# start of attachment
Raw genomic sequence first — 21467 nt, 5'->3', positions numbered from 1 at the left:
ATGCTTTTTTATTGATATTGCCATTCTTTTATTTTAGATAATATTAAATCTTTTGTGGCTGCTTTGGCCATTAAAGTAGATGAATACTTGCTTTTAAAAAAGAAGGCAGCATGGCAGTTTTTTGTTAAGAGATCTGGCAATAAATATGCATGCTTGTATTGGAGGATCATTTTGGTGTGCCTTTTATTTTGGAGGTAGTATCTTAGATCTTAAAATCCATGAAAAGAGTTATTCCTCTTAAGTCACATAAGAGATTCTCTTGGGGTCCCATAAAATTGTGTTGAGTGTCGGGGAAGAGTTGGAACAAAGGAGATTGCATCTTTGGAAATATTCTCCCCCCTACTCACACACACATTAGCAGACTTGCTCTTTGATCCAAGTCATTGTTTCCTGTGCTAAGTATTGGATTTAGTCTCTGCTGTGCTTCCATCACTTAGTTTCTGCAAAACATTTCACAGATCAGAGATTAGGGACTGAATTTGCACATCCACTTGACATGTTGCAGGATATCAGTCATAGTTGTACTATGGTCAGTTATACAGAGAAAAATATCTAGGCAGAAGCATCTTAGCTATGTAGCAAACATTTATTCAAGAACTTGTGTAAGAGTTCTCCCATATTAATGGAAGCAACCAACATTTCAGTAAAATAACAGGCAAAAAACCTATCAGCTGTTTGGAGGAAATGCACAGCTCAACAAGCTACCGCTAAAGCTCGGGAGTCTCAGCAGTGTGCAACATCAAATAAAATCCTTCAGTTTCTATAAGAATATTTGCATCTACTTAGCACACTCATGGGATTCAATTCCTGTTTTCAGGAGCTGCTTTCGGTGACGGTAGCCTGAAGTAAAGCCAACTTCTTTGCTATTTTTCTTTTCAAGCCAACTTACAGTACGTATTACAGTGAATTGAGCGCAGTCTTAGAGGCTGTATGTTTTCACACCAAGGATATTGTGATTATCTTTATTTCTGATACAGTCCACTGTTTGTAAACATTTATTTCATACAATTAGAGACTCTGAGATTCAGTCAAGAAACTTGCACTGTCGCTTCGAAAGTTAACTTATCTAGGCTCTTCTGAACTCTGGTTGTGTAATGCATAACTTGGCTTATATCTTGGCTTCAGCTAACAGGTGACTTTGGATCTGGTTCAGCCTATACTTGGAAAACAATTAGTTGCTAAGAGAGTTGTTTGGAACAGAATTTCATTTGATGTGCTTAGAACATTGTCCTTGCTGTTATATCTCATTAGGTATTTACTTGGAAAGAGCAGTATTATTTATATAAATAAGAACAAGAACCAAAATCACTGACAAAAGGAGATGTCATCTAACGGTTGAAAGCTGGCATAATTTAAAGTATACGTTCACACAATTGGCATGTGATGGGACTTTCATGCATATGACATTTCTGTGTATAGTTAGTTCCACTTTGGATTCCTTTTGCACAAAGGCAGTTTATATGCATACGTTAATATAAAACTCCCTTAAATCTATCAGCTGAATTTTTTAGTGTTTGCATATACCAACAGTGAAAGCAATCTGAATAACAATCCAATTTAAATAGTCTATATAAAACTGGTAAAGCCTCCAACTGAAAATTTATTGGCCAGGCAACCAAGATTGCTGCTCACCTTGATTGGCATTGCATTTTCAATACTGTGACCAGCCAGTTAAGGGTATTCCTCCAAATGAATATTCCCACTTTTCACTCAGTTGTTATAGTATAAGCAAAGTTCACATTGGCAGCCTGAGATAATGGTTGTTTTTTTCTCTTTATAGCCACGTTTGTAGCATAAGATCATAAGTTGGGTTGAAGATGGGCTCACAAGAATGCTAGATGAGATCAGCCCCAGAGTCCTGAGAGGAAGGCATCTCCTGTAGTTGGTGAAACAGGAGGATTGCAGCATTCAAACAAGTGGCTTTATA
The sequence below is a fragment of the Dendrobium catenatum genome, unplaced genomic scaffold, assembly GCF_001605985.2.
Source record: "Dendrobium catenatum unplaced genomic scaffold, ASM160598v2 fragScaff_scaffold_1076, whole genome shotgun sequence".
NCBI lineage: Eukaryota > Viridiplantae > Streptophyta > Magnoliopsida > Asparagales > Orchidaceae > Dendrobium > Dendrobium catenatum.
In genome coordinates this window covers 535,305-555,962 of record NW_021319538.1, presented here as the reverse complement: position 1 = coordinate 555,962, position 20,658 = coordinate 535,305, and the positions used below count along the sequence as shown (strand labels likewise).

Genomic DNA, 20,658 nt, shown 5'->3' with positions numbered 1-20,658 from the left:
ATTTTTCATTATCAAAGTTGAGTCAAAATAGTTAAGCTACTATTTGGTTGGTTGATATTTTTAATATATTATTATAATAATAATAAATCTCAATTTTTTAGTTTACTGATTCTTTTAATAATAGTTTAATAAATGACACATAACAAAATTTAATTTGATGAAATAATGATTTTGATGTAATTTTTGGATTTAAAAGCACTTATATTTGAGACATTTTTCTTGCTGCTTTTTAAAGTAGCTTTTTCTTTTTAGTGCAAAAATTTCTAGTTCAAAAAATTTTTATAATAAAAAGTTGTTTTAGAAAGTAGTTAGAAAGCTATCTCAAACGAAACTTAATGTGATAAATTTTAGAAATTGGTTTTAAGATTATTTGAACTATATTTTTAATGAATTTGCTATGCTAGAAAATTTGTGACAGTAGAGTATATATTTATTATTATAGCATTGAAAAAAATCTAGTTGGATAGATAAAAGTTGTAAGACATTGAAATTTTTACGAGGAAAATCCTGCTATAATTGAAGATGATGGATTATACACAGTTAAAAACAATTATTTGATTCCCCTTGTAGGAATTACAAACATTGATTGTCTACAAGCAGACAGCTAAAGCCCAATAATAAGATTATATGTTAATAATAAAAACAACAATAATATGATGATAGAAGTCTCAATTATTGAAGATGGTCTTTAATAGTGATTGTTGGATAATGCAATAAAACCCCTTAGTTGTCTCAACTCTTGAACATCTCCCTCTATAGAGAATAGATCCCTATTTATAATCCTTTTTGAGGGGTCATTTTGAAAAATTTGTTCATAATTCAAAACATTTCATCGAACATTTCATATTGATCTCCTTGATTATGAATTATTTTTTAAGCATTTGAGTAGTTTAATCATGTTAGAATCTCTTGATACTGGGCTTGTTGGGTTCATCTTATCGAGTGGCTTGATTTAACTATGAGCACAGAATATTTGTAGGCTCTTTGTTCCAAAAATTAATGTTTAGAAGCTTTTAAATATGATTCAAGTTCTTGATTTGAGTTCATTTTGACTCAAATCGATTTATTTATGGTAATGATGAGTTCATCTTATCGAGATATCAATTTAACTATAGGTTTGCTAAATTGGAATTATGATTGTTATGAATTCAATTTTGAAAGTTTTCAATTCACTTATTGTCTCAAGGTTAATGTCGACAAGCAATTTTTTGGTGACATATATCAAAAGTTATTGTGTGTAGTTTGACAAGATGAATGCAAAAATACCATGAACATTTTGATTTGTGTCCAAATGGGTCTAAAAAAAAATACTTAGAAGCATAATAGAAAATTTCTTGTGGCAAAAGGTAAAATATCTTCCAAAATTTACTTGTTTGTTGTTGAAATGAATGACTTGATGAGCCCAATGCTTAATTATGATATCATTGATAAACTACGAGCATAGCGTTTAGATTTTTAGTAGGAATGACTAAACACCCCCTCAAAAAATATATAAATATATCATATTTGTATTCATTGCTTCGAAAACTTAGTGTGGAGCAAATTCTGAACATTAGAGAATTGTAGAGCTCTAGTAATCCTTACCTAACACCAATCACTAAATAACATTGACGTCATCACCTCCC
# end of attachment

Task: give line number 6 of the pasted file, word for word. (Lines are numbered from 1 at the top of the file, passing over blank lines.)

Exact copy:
In genome coordinates this window covers 535,305-555,962 of record NW_021319538.1, presented here as the reverse complement: position 1 = coordinate 555,962, position 20,658 = coordinate 535,305, and the positions used below count along the sequence as shown (strand labels likewise).